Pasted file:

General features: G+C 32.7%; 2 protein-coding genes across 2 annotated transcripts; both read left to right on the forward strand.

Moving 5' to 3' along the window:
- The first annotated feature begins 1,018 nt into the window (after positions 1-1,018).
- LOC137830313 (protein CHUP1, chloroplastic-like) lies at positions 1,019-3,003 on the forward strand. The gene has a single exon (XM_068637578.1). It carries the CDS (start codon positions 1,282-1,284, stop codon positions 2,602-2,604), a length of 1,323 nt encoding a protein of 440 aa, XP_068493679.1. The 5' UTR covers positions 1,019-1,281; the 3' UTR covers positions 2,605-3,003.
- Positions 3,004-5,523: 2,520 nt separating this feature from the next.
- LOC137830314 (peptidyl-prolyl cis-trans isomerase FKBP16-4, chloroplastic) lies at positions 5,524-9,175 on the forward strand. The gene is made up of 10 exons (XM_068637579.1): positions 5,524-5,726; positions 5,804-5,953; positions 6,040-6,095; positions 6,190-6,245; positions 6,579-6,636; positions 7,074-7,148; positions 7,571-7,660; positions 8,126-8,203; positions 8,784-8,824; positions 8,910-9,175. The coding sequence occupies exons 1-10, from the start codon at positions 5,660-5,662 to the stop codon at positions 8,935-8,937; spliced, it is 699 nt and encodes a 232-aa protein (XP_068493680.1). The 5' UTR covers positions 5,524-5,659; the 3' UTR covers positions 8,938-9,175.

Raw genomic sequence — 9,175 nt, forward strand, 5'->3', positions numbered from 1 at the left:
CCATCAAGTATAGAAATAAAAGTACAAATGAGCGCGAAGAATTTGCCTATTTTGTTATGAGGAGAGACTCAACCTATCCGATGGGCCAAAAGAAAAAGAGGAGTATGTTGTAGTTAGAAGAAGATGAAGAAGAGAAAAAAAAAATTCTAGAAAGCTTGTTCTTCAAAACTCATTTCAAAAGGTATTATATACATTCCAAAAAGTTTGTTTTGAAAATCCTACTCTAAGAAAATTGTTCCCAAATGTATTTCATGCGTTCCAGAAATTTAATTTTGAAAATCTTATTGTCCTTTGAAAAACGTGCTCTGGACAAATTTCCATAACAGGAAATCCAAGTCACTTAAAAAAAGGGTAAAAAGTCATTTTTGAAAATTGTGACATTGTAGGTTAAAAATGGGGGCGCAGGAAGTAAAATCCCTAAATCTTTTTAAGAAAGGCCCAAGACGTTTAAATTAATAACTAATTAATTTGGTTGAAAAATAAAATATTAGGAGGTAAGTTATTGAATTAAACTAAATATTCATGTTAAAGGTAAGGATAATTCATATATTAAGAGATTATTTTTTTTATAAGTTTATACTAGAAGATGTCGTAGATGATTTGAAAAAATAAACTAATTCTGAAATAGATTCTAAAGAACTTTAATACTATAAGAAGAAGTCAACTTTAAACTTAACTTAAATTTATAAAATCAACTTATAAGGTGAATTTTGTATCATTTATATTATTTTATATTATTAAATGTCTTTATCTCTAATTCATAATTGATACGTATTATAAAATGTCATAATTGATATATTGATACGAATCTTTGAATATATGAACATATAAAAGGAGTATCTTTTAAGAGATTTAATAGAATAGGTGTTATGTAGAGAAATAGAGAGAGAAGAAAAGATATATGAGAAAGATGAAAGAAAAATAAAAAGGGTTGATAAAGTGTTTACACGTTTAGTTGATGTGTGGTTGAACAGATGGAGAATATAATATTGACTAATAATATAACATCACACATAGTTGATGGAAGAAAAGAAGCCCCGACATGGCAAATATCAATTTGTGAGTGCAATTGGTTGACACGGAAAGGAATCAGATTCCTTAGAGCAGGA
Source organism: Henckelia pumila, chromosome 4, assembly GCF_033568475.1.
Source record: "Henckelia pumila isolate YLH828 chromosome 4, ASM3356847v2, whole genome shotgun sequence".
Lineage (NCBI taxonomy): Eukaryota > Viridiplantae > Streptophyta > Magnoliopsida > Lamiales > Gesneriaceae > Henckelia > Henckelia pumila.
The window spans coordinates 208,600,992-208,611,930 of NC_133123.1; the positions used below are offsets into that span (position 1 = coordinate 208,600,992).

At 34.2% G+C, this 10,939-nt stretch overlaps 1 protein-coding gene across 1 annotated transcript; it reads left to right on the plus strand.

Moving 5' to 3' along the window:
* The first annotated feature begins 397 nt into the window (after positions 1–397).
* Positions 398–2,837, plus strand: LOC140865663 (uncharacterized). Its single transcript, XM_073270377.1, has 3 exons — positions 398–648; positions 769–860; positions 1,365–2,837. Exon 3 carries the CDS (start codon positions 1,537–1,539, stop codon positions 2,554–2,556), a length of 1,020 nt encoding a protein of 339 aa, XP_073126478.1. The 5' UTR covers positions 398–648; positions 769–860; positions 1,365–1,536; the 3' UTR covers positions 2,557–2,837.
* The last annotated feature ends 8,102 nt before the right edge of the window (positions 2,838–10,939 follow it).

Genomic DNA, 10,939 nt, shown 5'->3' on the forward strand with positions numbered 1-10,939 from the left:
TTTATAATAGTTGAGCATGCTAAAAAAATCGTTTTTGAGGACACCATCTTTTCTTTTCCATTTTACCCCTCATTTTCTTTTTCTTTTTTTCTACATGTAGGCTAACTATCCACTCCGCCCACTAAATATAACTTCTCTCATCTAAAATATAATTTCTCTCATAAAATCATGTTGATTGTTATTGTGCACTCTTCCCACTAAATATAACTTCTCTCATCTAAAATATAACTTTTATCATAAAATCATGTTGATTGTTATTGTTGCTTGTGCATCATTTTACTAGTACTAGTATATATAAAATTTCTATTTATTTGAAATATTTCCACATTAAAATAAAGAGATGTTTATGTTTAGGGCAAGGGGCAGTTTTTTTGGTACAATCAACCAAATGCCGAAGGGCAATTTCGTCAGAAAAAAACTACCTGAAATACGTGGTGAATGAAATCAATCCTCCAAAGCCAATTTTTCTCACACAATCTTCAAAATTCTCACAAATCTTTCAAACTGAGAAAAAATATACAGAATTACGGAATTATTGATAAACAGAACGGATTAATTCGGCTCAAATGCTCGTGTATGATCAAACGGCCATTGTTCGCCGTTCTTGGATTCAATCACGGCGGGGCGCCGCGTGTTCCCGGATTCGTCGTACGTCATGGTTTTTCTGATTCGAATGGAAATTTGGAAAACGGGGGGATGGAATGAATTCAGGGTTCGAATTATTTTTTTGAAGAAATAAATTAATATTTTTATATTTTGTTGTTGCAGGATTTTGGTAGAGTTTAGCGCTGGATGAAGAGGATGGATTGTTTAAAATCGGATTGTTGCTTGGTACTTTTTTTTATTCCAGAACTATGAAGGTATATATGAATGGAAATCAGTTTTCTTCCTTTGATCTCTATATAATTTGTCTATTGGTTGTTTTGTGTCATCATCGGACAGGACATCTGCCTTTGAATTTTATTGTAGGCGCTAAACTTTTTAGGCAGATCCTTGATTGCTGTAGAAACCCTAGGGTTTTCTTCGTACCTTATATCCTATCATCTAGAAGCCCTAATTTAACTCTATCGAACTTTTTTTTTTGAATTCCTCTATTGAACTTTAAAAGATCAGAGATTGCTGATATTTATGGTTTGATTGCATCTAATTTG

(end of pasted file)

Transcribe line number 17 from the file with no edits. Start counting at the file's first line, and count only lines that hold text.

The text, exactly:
* The last annotated feature ends 8,102 nt before the right edge of the window (positions 2,838–10,939 follow it).